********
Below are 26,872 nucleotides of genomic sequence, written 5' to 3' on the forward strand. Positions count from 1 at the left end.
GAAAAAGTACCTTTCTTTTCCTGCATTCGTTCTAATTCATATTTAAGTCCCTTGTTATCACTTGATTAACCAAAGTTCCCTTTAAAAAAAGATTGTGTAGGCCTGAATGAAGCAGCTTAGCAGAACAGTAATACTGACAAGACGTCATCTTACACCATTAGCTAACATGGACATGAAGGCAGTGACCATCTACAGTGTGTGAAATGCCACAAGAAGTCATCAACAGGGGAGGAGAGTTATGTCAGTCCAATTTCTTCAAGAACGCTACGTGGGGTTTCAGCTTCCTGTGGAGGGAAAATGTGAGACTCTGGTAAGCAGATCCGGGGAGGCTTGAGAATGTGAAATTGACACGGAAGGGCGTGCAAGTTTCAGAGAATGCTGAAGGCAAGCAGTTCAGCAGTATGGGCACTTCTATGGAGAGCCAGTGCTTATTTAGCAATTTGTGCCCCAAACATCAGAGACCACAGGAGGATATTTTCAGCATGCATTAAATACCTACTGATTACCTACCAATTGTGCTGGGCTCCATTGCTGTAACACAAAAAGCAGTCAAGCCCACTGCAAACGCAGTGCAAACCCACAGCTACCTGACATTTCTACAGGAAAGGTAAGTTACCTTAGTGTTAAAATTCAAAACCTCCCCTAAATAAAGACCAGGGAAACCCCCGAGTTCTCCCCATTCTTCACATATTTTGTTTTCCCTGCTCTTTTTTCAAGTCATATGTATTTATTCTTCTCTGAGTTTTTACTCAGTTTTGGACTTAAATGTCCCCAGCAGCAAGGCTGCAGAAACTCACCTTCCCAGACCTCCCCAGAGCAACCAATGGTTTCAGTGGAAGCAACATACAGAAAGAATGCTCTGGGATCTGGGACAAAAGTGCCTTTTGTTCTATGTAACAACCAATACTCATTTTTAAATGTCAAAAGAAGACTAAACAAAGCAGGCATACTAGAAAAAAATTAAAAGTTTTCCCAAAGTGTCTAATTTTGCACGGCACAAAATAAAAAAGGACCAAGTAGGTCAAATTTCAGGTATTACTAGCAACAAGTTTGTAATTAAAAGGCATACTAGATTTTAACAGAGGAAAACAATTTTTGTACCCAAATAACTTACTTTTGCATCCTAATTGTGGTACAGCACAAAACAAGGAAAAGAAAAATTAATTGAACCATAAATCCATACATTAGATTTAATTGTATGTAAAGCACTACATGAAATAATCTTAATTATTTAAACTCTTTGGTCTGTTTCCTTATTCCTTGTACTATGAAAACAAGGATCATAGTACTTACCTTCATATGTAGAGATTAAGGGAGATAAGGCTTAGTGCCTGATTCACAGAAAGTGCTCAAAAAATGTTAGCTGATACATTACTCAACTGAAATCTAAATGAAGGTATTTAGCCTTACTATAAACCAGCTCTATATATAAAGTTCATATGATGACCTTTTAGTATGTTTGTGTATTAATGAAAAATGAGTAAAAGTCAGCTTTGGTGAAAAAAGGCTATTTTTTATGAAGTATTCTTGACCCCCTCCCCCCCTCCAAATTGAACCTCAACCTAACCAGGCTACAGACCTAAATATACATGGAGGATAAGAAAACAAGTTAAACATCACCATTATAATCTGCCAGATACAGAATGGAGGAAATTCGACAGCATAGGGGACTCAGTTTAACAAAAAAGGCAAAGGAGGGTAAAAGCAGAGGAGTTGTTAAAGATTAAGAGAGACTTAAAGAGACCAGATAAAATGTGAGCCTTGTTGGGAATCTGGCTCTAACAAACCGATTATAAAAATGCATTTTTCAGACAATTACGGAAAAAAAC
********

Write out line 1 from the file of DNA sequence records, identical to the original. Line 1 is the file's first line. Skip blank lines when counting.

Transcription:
Below are 26,872 nucleotides of genomic sequence, written 5' to 3' on the forward strand. Positions count from 1 at the left end.